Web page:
“The current issues would have been easily clarified between the respective MDAs and the FMFBNP had the affected agencies followed the established budget processes.
“The proposed 2023 budget for each ministry was circulated for review and feedback, then presented at the Federal Executive Council (FEC) before it was submitted to NASS by President Muhammadu Buhari.
“Finally, let me state clearly that the allegation that the FMNBNP “padded” the budgets of the affected MDAs by inserting the projects in question makes absolutely no sense. If the projects are in the budgets of these MDAs, the FMBNP cannot procure them, as their procurement can only be handled by the concerned MDAs. Specifically, for multilateral/bilateral funded projects, the PIUs are domiciled in the designated implementing MDAs, and the lenders will not deal with any other agency, including FMBNP, on their procurements”.
Ahmed also said that the same situation occurred in the ministries of defence and power respectively, ruling out wrongful insertions.
Yet another denial at the Senate by Farouq
Surprisingly, Ahmed’s clarification with the Reps’ committee did not suffice as the answer to the issues. On Thursday, December 1, 2022, the Senate Committee on Special Duties again quizzed Farouq over the funds.
The minister for the second time denied knowledge of the money, directing attention to Ahmed.
She said: “On the N206bn, when we saw it, we didn’t understand what it was meant for because the explanation wasn’t clear.
“If you put N206bn in Humanitarian Affairs Ministry’s Budget and the narration is purchase of military equipment, definitely something is wrong. That is why I said I’m not going to say anything about it until we get clarification from the Ministry of Finance.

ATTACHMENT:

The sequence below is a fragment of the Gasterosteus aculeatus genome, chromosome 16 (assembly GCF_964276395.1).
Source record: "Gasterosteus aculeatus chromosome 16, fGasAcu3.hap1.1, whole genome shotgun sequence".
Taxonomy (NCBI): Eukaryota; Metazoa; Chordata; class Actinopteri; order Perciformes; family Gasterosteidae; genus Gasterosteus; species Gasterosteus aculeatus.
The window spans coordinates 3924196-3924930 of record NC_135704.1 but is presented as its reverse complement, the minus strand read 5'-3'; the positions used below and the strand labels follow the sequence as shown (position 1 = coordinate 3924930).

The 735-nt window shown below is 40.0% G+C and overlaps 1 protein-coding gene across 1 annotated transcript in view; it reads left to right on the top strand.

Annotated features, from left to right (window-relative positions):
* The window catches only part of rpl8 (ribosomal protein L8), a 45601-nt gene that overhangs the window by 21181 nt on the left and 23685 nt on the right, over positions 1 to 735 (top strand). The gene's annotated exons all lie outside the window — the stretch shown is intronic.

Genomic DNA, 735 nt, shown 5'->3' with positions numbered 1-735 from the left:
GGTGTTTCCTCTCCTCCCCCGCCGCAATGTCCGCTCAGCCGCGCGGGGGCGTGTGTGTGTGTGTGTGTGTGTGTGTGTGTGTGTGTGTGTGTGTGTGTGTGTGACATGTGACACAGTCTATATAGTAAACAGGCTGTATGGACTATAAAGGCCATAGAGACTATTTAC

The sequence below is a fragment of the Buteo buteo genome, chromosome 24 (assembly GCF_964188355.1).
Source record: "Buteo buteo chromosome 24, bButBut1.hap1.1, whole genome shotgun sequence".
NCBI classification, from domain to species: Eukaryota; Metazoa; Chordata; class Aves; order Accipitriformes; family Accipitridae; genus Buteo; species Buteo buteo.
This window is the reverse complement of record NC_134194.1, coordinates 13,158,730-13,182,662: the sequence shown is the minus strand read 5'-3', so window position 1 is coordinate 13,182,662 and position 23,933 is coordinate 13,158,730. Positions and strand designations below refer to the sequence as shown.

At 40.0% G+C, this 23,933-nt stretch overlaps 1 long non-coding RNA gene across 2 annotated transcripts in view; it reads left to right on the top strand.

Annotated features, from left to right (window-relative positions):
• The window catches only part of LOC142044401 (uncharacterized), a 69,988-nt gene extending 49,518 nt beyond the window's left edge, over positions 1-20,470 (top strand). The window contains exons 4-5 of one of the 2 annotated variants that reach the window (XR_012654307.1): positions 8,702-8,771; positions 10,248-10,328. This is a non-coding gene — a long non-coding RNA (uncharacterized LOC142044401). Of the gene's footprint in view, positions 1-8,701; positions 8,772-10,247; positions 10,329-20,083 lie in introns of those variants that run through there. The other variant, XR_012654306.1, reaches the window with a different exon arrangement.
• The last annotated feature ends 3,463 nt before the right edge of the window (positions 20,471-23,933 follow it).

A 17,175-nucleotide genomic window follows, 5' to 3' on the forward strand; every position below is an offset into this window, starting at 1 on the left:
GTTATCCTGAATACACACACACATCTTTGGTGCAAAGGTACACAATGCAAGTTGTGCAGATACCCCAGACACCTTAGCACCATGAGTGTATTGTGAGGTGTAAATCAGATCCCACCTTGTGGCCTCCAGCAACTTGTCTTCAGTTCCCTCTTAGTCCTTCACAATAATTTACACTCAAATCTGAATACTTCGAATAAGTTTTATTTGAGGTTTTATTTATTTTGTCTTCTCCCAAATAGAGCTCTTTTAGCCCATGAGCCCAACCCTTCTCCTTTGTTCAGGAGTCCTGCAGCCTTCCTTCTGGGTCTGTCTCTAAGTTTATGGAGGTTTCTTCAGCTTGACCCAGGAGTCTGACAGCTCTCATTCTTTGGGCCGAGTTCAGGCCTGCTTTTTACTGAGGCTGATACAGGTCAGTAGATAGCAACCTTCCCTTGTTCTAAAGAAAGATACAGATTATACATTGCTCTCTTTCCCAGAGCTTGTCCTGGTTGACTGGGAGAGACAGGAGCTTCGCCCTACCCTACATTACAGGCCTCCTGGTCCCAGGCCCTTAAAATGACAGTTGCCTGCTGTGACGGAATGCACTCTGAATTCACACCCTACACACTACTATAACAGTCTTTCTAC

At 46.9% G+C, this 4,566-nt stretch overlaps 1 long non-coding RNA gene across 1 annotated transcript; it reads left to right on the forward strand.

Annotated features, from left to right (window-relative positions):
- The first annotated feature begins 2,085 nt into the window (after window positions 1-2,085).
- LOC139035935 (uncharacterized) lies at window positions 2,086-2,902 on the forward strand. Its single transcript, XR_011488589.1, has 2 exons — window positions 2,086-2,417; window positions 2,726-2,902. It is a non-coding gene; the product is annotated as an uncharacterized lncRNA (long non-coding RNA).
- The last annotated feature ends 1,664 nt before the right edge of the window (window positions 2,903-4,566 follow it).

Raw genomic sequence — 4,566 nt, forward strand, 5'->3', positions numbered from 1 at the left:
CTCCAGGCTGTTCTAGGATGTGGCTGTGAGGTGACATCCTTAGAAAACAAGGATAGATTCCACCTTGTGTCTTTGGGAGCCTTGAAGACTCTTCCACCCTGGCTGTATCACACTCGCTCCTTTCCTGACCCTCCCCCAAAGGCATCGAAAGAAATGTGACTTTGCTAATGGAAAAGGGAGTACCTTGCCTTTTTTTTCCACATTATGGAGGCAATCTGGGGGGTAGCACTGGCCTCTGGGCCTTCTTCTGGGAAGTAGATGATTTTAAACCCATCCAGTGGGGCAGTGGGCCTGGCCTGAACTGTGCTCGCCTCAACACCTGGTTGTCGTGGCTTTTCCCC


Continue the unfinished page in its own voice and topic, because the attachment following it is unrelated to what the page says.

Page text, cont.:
“If we had requested for N206bn for a different project and then in the appropriation bill, it is reading something else, we will not own it.”
When the minister was asked further whether she requested N206bn for another project, she came with another narration, saying, “It is not exactly that way, and that’s why we need that clarity from Finance ministry”.
A member of the Committee, Senator Elisha Abbo was not satisfied with the answer and so, he asked the Minister to explain the N206bn in her Ministry’s budget.
The Minister who expressed surprise had said, “Yes we made mention of the projects for 2022 which was not released and part of it was part for the NEDC. The money was not released and now we have seen it recurring by almost 10 folds and we are also going to clarify from the ministry of finance to know why this increase despite the fact that the previous year, the money was not even released for the project. So we will get the details then send to you on that.